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The colloquium typically meets Mondays at 4:00 PM in Room 617 on the sixth floor of Wachman Hall.
The colloquium is preceded by tea starting at 3:30 in the Faculty Lounge, adjacent to Room 617. Click on title for abstract.
Tom Church, Stanford University and IAS
Representation theory over Z is famously intractable, but "representation stability" provides a way to get around these difficulties, at least asymptotically, by enlarging our groups until they behave more like commutative rings. Moreover, it turns out that important questions in topology / number theory / representation theory / ... correspond to asking whether familiar algebraic properties hold for these "rings". I'll explain how these connections work; describe what we know and don't know; and give a wide sampling of concrete applications in different fields. No knowledge of representation theory will be required -- indeed, that's sort of the whole point!
Julia Bergner, University of Virginia
The notion of a 2-Segal space was recently defined by Dyckerhoff and Kapranov, and independently by Galvez-Carrillo, Kock, and Tonks under the name of decomposition space. Unlike Segal spaces, which encode the structure of a category up to homotopy, 2-Segal spaces encode a more general structure in which composition need not exist or be unique, but is still associative. Both sets of authors above proved that the output of the Waldhausen $S_\bullet$-construction is a 2-Segal space. In joint work with Osorno, Ozornova, Rovelli, and Scheimbauer, we look at a discrete version of this construction whose output is a 2-Segal set. We show that, via this construction, the category of 2-Segal sets is equivalent to the category of augmented stable double categories. In this talk, I'll introduce 2-Segal sets and spaces, discuss this result and a conjectured homotopical generalization, and, time permitting, look at some other interesting features of 2-Segal spaces.
This special event celebrates the professional accomplishments of two distinguished colleagues, Cristian Gutierrez and Martin Lorenz.
Philip Maini, Oxford University
Collective cell movement is a phenomenon that occurs in normal development, wound healing and disease (such as cancer). In many cases, the ability of cell populations to move large distances coherently arises due to a structure of "leaders" and "followers" within the population. I will present two such examples: (i) angiogenesis -- this the process by which new blood vessels form in response to injury, or in response to a cancerous tumour's demand for more nutrient. We systematically derive a discrete cell-based model for the "snail-trail" phenomenon of blood vessel growth and show that this leads to a novel partial differential equation model. We compare and constrast this model with those in the literature. (ii) neural crest cell invasion - this is the process by which cells move to target locations within the embryo to begin construction of body parts. Through an interdisciplinary research project we show how a hybrid discrete-cell-based mathematical model, and an experimental model, combine to allow us to gain new insights into this phenomenon.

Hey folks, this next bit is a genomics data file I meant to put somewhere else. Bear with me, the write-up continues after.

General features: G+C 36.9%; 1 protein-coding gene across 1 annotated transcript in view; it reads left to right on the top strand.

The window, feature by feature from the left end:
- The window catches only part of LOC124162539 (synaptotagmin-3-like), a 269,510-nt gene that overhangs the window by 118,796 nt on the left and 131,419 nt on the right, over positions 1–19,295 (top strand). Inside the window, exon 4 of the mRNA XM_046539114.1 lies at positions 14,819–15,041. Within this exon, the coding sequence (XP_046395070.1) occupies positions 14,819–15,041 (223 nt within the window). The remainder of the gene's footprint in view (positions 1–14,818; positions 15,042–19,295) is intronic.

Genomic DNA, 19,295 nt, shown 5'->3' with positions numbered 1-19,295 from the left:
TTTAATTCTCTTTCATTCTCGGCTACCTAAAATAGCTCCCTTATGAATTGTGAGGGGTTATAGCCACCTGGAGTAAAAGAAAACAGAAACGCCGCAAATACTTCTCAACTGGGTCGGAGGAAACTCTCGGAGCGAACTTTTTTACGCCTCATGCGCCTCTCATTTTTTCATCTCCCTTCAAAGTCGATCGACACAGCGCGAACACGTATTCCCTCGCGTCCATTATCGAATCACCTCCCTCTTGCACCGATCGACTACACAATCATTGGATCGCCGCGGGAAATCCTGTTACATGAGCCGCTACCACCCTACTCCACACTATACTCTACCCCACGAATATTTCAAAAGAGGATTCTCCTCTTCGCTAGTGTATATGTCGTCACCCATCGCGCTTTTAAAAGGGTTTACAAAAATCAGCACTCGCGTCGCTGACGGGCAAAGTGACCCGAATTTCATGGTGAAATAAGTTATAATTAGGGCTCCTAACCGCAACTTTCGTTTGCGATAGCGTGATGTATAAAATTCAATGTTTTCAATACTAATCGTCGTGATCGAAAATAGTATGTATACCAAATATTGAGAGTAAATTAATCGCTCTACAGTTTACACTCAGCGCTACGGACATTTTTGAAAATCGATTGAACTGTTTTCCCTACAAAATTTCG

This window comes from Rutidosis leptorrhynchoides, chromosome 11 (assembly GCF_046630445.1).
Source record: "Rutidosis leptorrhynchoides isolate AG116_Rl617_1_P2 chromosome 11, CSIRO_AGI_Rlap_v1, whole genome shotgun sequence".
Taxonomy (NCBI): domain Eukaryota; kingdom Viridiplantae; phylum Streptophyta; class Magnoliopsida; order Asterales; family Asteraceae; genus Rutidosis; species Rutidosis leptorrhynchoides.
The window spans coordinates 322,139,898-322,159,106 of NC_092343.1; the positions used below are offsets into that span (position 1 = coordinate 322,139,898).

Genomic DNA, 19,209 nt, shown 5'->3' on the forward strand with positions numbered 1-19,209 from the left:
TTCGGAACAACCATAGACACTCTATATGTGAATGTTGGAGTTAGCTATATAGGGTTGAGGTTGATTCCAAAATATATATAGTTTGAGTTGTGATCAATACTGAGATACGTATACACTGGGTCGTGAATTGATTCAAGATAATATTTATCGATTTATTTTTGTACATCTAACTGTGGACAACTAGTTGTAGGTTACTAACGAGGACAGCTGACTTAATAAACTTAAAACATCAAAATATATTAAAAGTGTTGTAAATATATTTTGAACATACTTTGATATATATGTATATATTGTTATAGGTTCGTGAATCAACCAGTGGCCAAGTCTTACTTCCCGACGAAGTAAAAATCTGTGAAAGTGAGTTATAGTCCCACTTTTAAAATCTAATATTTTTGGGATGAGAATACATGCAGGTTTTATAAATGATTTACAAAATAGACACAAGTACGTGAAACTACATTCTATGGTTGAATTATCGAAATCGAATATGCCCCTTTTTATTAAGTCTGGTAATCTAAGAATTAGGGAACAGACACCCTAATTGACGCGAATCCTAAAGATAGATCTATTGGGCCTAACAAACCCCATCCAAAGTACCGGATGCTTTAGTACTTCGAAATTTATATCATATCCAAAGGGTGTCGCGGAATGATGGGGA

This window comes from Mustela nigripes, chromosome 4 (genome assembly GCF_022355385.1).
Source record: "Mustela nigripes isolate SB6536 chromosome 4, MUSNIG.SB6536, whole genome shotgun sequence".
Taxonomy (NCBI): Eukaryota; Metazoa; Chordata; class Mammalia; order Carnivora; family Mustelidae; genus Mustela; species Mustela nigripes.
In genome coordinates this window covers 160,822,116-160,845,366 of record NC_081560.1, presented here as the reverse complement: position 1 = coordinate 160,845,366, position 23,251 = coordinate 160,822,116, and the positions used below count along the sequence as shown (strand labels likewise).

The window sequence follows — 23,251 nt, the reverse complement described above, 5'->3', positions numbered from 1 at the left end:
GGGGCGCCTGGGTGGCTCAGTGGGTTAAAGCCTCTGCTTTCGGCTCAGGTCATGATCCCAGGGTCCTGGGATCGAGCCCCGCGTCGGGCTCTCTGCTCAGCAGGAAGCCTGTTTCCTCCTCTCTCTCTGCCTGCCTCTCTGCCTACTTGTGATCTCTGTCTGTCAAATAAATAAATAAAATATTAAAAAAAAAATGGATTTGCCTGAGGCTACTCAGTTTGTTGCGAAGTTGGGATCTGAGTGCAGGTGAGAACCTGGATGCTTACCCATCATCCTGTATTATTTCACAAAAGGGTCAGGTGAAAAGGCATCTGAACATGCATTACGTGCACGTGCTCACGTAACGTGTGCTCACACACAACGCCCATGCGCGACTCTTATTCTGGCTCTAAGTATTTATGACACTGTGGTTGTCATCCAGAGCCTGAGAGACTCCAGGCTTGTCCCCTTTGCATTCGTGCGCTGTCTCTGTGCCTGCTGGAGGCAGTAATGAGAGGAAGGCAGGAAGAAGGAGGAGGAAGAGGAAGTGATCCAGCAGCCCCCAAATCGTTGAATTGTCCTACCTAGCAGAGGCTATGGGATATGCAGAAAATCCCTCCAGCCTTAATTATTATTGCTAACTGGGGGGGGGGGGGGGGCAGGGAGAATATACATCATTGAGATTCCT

Timo Seppalainen, University of Wisconsin Madison
This talk begins with a reminder of the law of large numbers and the central limit theorem for classic random walk and then proceeds to models of random paths currently studied in probability and statistical mechanics. In particular, we discuss directed percolation and directed polymer models. Subadditive ergodic theory gives deterministic large scale limiting shapes for these models, but properties of these limits have remained a challenge for decades. We describe some new variational formulas that characterize these limits and connections with other features of the models such as fluctuation exponents. Percolation and polymer models are expected to obey Kardar-Parisi-Zhang (KPZ) universality, as opposed to the Gaussian universality of random walk.
Joan Birman, Columbia University
In the early 1980’s William Harvey, a mathematician working on Teichmuller spaces, introduced a finite dimensional simplicial complex C(S) on which the mapping class group M(S) of a surface S acts. His hope was that C(S) would play a role for M(S) analogous to the role of buildings in the work of Tits on linear groups. The group M(S) is of broad interest in mathematics because of its role in topology, analysis, geometric group theory, algebraic geometry.... The simplicial complex C(S) is connected, has infinite diameter, and an index 2 extension M*(S) turns out to be its automorphism group. (In M(S) maps preserve orientation, in M*(S) one allows orientation-reversing maps too.) We will discuss recent efforts, including a computer program, to use elementary tools to understand the local topology of C(S), focussing on its 1-skeleton, a metric graph in which every edge has length 1.
Gilbert Strang, MIT
The "fundamental theorem of linear algebra" tells us about orthogonal bases for the row space and column space of any matrix. More than that, it identifies the most important part of the matrix -- which is a central goal for a matrix of data. Since data matrices are normally rectangular, singular values must replace eigenvalues. This talk will be partly about the underlying theory and partly about some of its applications to understanding what the matrix tells us. For several one-zero matrices we have open questions about the rank. Alex Townsend has identified an important class of large matrices that have rapidly decaying singular values --- allowing superfast algorithms.
Nick Crawford, Technion
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